24 February 2020 (closed)
USD/IDR (13,966) +73.00 +0.53%
EUR/IDR (15,180) +91.16 +0.60%
Jakarta Composite Index (5,807.05) -75.21 -1.28%
In line with the implementation of the ASEAN Economic Community (AEC) by the end of the year, the ASEAN Open Skies policy (also known as the ASEAN Single Aviation Market) should become fully effective later this year. The ASEAN Open Skies policy, a key component of the AEC, involves the multilateral agreement of all ten ASEAN countries to unite their skies into a single aviation market (hence liberalizing rules and regulations to a large degree) in a bid to boost the region’s economic growth.
The AEC will transform the ASEAN region into a region characterized by a free movement of goods, services, investment, and skilled labor, as well as a freer flow of capital. The creation of the ASEAN Open Skies policy is one of the key components of the AEC’s road-map. By agreeing to open their skies, the ten ASEAN member nations have recognized the importance of liberalizing air transport for further economic development. This move is expected to form a major catalyst for the region’s long-term economic growth (not only regarding growth in the tourism sector but also for the overall economic integration of ASEAN as transport linkages are crucial for the movement of trade and services).
The liberalized aviation market is expected to boost flight frequency in the region, enhance connectivity between the region’s aviation markets, and encourage higher service quality, while lowering ticket prices for air passengers due to increased competition.
However, increased competition is also one of the main concerns as it is feared that most Indonesian airlines are not ready to face tough competition after the full implementation of the ASEAN Open Skies policy. Indonesia is Southeast Asia’s largest aviation market and therefore foreign airlines, particularly from Malaysia and Singapore, will be eager to tap this potential by opening domestic routes. Analysts say that various issues, such as the government’s tax policies, airport inefficiencies (weak infrastructure), the lack of professional human resources (pilots, aircraft technicians and air traffic controllers), and high aviation fuel costs make Indonesian airlines less competitive compared to their Southeast Asian counterparts.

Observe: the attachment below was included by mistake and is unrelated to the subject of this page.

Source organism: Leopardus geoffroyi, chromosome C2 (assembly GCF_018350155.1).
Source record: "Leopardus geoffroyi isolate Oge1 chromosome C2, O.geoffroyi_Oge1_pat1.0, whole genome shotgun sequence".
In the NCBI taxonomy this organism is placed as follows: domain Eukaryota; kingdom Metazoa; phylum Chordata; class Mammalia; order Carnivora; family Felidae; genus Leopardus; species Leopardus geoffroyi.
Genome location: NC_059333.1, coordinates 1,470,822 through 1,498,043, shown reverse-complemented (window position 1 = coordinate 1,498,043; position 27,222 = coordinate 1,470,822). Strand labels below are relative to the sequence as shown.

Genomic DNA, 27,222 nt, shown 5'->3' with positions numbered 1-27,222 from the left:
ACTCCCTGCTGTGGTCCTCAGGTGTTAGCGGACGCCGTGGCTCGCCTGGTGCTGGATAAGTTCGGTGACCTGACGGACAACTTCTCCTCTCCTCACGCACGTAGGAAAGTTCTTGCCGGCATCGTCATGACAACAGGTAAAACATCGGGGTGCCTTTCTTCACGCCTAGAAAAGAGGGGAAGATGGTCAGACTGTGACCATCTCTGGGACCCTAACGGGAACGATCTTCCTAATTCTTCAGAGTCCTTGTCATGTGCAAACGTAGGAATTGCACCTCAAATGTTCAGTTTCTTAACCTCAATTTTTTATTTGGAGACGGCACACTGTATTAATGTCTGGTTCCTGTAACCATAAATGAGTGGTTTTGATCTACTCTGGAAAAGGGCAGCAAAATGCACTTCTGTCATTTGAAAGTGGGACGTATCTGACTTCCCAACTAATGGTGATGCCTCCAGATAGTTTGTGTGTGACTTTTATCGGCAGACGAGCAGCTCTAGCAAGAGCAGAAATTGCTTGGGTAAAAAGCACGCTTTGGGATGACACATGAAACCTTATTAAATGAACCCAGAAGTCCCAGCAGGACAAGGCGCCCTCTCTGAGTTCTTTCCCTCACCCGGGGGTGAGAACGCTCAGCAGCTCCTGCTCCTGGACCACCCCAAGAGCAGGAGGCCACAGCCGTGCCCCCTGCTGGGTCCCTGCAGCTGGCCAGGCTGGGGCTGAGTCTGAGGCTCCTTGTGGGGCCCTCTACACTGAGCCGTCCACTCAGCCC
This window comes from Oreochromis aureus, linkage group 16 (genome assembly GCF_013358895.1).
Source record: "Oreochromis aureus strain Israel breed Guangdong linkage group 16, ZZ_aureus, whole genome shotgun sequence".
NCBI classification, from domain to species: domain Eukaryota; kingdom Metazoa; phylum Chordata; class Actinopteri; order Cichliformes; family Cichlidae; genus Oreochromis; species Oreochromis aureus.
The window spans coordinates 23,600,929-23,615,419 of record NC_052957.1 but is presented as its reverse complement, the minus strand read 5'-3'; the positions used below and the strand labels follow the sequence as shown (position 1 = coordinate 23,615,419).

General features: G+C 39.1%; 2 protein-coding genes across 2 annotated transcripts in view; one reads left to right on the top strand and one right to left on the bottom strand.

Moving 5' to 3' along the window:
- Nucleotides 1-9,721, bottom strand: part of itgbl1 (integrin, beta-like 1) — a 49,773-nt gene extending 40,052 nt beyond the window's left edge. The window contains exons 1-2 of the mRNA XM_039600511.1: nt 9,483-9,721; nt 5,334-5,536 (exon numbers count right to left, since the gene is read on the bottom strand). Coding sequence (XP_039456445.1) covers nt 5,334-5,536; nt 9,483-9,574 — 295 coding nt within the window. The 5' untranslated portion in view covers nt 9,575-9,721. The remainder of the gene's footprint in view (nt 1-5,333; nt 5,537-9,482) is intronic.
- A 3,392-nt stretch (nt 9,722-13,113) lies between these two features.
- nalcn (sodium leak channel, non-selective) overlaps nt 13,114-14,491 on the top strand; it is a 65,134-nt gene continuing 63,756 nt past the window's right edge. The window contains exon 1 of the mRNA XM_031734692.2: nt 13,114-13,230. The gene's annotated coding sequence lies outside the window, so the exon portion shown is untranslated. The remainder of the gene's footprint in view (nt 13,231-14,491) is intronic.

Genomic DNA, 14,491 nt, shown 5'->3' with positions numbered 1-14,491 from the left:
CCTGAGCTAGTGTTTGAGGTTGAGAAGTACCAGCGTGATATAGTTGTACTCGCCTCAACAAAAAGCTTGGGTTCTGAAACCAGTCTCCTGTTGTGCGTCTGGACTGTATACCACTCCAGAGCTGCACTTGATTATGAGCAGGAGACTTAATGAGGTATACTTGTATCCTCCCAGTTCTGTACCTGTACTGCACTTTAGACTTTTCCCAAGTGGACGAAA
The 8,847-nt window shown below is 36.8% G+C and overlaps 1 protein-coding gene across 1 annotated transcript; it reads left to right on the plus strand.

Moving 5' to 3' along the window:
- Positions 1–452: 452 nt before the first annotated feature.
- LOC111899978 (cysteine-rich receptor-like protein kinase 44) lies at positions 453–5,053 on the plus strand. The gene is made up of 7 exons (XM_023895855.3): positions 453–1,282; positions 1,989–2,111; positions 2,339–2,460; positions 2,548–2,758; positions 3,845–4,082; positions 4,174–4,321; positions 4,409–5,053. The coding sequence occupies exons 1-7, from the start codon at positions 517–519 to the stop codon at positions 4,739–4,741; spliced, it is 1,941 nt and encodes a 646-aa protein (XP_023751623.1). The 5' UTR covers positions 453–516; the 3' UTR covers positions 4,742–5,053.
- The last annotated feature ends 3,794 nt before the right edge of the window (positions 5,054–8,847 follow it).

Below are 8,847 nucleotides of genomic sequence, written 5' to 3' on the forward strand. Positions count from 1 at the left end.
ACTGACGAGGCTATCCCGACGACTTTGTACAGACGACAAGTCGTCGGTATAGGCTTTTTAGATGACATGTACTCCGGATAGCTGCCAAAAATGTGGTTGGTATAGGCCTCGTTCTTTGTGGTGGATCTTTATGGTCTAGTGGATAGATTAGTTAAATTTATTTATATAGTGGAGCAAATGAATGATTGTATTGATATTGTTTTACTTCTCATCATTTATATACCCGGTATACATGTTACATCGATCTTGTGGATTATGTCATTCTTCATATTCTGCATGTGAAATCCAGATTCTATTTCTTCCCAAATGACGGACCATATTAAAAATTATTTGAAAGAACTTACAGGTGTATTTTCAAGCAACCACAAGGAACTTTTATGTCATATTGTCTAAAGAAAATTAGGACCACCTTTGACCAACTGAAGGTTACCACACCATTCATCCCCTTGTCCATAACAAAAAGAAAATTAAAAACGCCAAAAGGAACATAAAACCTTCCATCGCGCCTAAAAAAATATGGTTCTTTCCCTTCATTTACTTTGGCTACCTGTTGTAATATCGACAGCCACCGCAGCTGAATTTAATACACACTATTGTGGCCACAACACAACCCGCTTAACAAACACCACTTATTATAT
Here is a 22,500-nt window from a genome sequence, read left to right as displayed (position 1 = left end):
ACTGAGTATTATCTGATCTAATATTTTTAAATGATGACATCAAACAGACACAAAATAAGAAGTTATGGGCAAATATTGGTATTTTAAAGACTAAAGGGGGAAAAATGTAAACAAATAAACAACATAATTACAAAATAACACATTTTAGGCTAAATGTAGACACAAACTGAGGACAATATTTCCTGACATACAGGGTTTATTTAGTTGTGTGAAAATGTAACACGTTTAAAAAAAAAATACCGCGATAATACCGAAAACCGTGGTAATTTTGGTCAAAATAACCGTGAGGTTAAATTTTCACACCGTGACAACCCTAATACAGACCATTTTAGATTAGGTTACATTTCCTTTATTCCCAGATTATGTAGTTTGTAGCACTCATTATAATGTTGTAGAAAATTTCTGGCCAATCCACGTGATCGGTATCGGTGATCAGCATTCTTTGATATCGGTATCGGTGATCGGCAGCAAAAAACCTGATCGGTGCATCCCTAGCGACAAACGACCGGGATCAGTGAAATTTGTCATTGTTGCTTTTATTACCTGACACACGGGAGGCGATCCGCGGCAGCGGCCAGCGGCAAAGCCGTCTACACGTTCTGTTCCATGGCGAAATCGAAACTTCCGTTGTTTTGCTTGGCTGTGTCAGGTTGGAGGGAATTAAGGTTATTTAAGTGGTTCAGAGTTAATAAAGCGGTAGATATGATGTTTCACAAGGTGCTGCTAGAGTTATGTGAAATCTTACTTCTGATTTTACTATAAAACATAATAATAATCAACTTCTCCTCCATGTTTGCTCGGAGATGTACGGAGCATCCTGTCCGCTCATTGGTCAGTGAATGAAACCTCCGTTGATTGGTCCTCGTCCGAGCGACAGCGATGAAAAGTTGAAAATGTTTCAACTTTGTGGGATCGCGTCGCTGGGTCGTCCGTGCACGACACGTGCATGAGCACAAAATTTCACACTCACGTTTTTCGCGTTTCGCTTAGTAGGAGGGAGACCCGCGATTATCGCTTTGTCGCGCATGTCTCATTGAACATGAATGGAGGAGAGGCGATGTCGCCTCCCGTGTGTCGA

The Indonesian Transportation Ministry confirmed that international airports in five Indonesian cities - Jakarta, Surabaya, Denpasar, Medan, and Makassar - will be ready to fully open their skies by the end of 2015. However, the larger number of airports is also a disadvantage. For example, Singapore Airlines will be able to gain passengers in these five Indonesian airports, whereas Indonesian airlines can only fly to one airport in Singapore.
Recent air crash disasters will not affect the ASEAN Open Skies policy. In March 2014 one of the most mysterious cases emerged in the history of aviation when Malaysia Airlines flight MH370 went missing on its way from Kuala Lumpur to Beijing (and is yet to be located). Another Malaysia Airlines airplane was shot down when flying over the Ukraine in July 2014. Furthermore, AirAsia flight QZ8501 crashed in the Java Sea in December 2014 on route from Surabaya to Singapore. Lastly, in late June 2015, a military plane crashed in a residential area in Medan (Sumatra), shortly after take-off.
Although Malaysia Airlines and AirAsia Indonesia actually have a good reputation in terms of safety and reliability, many smaller airlines in Southeast Asia are assessed a cause for concern, particularly in Indonesia, Southeast Asia’s largest aviation market. There exist a total of 65 airlines in Indonesia. However, nearly all are banned from flying to the European Union and the USA (on safety issues), the exceptions being Garuda Indonesia, AirAsia Indonesia Airfast Indonesia, and Ekspres Transportasi Antarbenua (Premiair). Aviation safety standards in Southeast Asia did improve over the past decade but at a relatively slow pace. Due to the geographic makeup of the region, and the vibrant and rapidly expanding middle class, the Asia-Pacific region has been one of the world's fastest growing regions in terms of air travel, particularly supported by the presence of many low-cost airlines.